Death of a Princess

Xaye cala salaa
Come to prayer
Xaye cala falaax
Come to salvation
I can’t remember
which prayer time it was
but I had to answer.
It may be the way of this world
beneath the witness of the stars
but last night I was told,
‘They gorged on clotted blood.’
The earth there is dry and gleaming
scraped smooth
like camel fat.
All the goats and sheep
have grazed the land bare.
The place is ridden with ticks,
a desert where no-one can rest,
a scrubland sitting on oil;
floods of people with guns
and without restraints
surround it.
The place is duned,
with a humid wind;
it is, perhaps, the hottest time.
It is also cities
sprouting skyscrapers
which exhaust the eye,
furnished and fringed
with damask and silk;
they eavesdrop on air’s gossip.
This is where those responsible
hoard their possessions.
Rivers flow within that land
waters of the Holy Places
and whisky foam
and froth up there.
The place is misery itself,
women burdened with children
hawking and gasping,
bearers and bricklayers
ground down and harassed.
My first quarter is done.
Look still more closely:
see our young woman, Xiis,
wholesome as a honeycomb,
born within the pale.
Like the choicest virgin mare,
she isn’t bridled for
some camel raid, nor
a share of the loot.
She is Heaven’s eye, a houri;
she is the sun, sharing
the horizon with the moon
who last night guarded the earth
and this morning passes on
his watch, elegantly
drawing back the hem,
the membrane of the sky
like closed curtains.
He paints the dawn sky
as she rises in her urgency
with the fletches on the arrows
of the morning’s rays.
And she, in this flirtation,
because of his caresses,
these delicate advances,
lets herself be roused.
In her fever and her heat,
her rising and ripping,
self-consuming passion,
she throws off her clouds
and stands, the length of a forearm
from the horizon. Can you see
her whip-lithe limbs?
If I’ve failed
then ask her to forgive me.
* * *
Dearly-missed, our Xiis
was a navel to the river
of the people; she was part of them,
but penned in scrubland,
and fenced in the pen,
she did not have to see
that season which sears the trees,
feel its harshness or its heat.
Only once did she break out
only once feel the freedom
of transgressing their strictures.
It was said of Eve that she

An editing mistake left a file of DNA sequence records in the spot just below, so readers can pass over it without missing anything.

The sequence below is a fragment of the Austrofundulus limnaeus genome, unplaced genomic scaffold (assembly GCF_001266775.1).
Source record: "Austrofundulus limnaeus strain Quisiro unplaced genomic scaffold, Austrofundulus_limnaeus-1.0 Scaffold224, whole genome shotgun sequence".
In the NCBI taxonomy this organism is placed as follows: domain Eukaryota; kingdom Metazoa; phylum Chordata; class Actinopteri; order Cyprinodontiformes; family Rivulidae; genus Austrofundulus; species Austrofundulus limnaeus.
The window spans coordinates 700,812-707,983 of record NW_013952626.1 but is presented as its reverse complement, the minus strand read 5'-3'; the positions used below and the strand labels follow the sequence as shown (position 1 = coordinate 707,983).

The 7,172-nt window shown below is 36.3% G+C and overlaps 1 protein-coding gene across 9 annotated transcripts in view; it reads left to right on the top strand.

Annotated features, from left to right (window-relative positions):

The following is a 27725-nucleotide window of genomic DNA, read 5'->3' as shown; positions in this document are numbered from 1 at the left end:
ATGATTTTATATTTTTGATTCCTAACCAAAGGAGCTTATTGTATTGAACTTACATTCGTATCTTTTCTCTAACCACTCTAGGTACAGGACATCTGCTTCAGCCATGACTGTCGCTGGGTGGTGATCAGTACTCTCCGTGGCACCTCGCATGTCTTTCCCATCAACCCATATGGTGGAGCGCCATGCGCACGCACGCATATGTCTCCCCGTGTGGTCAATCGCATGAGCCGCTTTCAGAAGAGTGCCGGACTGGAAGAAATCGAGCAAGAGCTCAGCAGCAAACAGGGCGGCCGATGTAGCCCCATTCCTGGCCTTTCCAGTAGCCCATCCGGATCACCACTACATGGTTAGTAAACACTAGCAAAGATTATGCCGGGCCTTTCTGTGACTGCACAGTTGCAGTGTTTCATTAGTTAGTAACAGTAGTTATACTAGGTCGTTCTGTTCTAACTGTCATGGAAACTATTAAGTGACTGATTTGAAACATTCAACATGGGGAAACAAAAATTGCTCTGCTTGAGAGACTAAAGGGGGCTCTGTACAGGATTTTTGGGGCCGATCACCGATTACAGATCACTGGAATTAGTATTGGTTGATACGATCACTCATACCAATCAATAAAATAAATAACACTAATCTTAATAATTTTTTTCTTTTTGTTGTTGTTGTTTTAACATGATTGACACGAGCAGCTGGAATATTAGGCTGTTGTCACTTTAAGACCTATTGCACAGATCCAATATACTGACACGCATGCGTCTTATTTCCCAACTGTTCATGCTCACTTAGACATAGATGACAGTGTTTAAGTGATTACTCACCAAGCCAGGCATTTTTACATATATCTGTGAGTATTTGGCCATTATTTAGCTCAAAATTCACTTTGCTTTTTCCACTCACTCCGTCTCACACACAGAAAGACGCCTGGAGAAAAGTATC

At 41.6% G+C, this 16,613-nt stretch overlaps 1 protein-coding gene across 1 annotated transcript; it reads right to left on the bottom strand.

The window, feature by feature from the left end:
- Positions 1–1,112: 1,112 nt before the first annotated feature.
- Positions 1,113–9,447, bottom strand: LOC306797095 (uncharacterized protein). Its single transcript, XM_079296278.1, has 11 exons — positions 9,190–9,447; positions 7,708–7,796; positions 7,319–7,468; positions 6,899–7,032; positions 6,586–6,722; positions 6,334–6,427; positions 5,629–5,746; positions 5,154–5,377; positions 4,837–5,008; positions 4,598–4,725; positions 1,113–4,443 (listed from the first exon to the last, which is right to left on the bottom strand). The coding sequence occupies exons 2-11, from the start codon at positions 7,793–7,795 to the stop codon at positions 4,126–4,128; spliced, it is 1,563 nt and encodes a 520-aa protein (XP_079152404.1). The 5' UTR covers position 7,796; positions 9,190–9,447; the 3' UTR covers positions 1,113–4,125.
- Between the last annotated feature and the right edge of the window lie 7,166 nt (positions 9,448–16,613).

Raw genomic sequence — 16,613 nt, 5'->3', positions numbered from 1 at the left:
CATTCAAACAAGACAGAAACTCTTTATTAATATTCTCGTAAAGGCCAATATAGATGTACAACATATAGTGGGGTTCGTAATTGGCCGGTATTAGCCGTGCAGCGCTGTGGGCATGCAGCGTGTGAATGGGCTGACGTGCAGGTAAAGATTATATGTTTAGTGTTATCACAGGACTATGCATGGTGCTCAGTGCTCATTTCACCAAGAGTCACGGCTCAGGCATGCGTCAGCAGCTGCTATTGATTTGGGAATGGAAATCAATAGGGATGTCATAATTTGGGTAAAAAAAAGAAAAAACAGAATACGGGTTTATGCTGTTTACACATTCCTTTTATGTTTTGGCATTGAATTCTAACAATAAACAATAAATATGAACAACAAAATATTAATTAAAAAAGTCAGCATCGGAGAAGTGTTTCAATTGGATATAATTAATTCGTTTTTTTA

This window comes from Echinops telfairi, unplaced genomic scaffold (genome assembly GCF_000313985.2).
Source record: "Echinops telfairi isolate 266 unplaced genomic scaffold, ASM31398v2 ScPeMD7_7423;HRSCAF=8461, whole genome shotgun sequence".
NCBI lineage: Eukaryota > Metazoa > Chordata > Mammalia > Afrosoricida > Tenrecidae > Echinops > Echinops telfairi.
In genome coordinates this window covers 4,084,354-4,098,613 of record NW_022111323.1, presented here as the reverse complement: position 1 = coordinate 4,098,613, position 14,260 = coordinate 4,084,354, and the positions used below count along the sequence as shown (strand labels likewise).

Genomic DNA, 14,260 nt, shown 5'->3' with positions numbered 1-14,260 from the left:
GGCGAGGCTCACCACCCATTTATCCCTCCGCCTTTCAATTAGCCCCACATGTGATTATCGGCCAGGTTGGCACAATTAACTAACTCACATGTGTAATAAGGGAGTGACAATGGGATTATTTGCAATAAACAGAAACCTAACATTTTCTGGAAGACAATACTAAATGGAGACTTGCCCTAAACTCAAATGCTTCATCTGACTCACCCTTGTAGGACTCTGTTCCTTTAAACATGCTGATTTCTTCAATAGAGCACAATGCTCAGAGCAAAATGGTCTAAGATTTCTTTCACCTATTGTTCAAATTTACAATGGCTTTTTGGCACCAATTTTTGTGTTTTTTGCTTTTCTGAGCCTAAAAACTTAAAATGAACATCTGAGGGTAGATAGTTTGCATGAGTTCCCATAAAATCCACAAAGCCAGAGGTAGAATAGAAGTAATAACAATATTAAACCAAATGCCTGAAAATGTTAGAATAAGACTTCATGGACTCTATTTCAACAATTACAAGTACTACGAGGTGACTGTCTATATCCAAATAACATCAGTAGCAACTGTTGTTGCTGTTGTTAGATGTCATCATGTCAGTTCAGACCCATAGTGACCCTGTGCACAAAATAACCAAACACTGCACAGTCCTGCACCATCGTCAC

cut the rope that bound her,
breached her limits.
And so she tore the silk off
that used to cover the hole
in which the rat eats
afterbirth and blood clots,
deliberately exposing
its shameful weaknesses,
its irresponsibilities:
she set them out one by one.
That tree, the twigs
and dry branches of which were kindling,
the dead leaves a fuel
which used to threaten fire,
she confirmed to the people
as hollow, a tree
of poisonous resin.
She disclosed our strongest feelings,
that intense intimacy of love,
which enters into us all;
she longed for her elegant boy
who swept her away;
by not closing off
her clean desires,
she refused stability.
She didn’t consider how,
betrothed through obligation,
she was another man’s wife;
nor took into account
that place she came from,
nor, poor girl,
the law that holds sway there.
* * *
As this liaison continued
it went beyond whispers.
As soon as the secret was out
the family of that princess,
those wrong-doers,
grew wrathful;
that gluttonous House
got angry.
That gifted girl
was found guilty of what?
Love that was tethered to
‘the branch with short roots
that can’t reach the heights;
the wild choice
of the wrong ram’ –
so they threw her in jail.
Then, although no-one tried her,
that Holy Place of love
which was a seat for
her clean heart,
that shrine to passion
was opened by a bullet.
This is how it was told:
she and the boy she loved
were cut down
and put in their graves.
If you only remember one thing
about this story, let it be this:
the place is Hijaz,
the centre of the divine revelation,
destination of the hajj;
it is the navel of the Prophet,
where the Beloved of God was born.